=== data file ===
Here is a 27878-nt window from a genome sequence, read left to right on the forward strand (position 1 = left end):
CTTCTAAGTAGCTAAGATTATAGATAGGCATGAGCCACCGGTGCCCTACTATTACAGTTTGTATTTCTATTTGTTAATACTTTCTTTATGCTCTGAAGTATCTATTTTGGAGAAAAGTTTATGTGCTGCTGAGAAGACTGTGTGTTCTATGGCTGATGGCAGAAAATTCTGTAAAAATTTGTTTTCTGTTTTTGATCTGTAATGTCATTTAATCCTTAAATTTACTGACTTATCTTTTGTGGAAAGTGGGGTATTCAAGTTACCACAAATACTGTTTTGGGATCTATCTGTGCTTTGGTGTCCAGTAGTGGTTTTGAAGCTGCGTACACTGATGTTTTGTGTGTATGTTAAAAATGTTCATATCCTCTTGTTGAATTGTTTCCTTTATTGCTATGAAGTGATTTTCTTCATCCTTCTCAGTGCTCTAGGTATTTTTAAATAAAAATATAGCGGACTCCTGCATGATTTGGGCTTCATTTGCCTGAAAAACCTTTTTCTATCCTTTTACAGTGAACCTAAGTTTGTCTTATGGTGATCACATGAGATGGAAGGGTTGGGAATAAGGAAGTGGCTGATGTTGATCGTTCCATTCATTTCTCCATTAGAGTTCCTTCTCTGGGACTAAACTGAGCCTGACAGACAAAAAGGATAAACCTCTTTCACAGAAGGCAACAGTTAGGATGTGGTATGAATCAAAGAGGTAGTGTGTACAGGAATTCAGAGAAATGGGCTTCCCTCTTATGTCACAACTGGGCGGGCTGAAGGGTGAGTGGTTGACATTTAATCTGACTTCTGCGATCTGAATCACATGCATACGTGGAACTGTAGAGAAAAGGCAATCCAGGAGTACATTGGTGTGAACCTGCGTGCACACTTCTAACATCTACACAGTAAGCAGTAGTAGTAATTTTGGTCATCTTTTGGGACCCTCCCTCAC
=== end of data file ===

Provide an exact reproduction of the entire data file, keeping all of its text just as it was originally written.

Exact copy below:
Here is a 27878-nt window from a genome sequence, read left to right on the forward strand (position 1 = left end):
CTTCTAAGTAGCTAAGATTATAGATAGGCATGAGCCACCGGTGCCCTACTATTACAGTTTGTATTTCTATTTGTTAATACTTTCTTTATGCTCTGAAGTATCTATTTTGGAGAAAAGTTTATGTGCTGCTGAGAAGACTGTGTGTTCTATGGCTGATGGCAGAAAATTCTGTAAAAATTTGTTTTCTGTTTTTGATCTGTAATGTCATTTAATCCTTAAATTTACTGACTTATCTTTTGTGGAAAGTGGGGTATTCAAGTTACCACAAATACTGTTTTGGGATCTATCTGTGCTTTGGTGTCCAGTAGTGGTTTTGAAGCTGCGTACACTGATGTTTTGTGTGTATGTTAAAAATGTTCATATCCTCTTGTTGAATTGTTTCCTTTATTGCTATGAAGTGATTTTCTTCATCCTTCTCAGTGCTCTAGGTATTTTTAAATAAAAATATAGCGGACTCCTGCATGATTTGGGCTTCATTTGCCTGAAAAACCTTTTTCTATCCTTTTACAGTGAACCTAAGTTTGTCTTATGGTGATCACATGAGATGGAAGGGTTGGGAATAAGGAAGTGGCTGATGTTGATCGTTCCATTCATTTCTCCATTAGAGTTCCTTCTCTGGGACTAAACTGAGCCTGACAGACAAAAAGGATAAACCTCTTTCACAGAAGGCAACAGTTAGGATGTGGTATGAATCAAAGAGGTAGTGTGTACAGGAATTCAGAGAAATGGGCTTCCCTCTTATGTCACAACTGGGCGGGCTGAAGGGTGAGTGGTTGACATTTAATCTGACTTCTGCGATCTGAATCACATGCATACGTGGAACTGTAGAGAAAAGGCAATCCAGGAGTACATTGGTGTGAACCTGCGTGCACACTTCTAACATCTACACAGTAAGCAGTAGTAGTAATTTTGGTCATCTTTTGGGACCCTCCCTCAC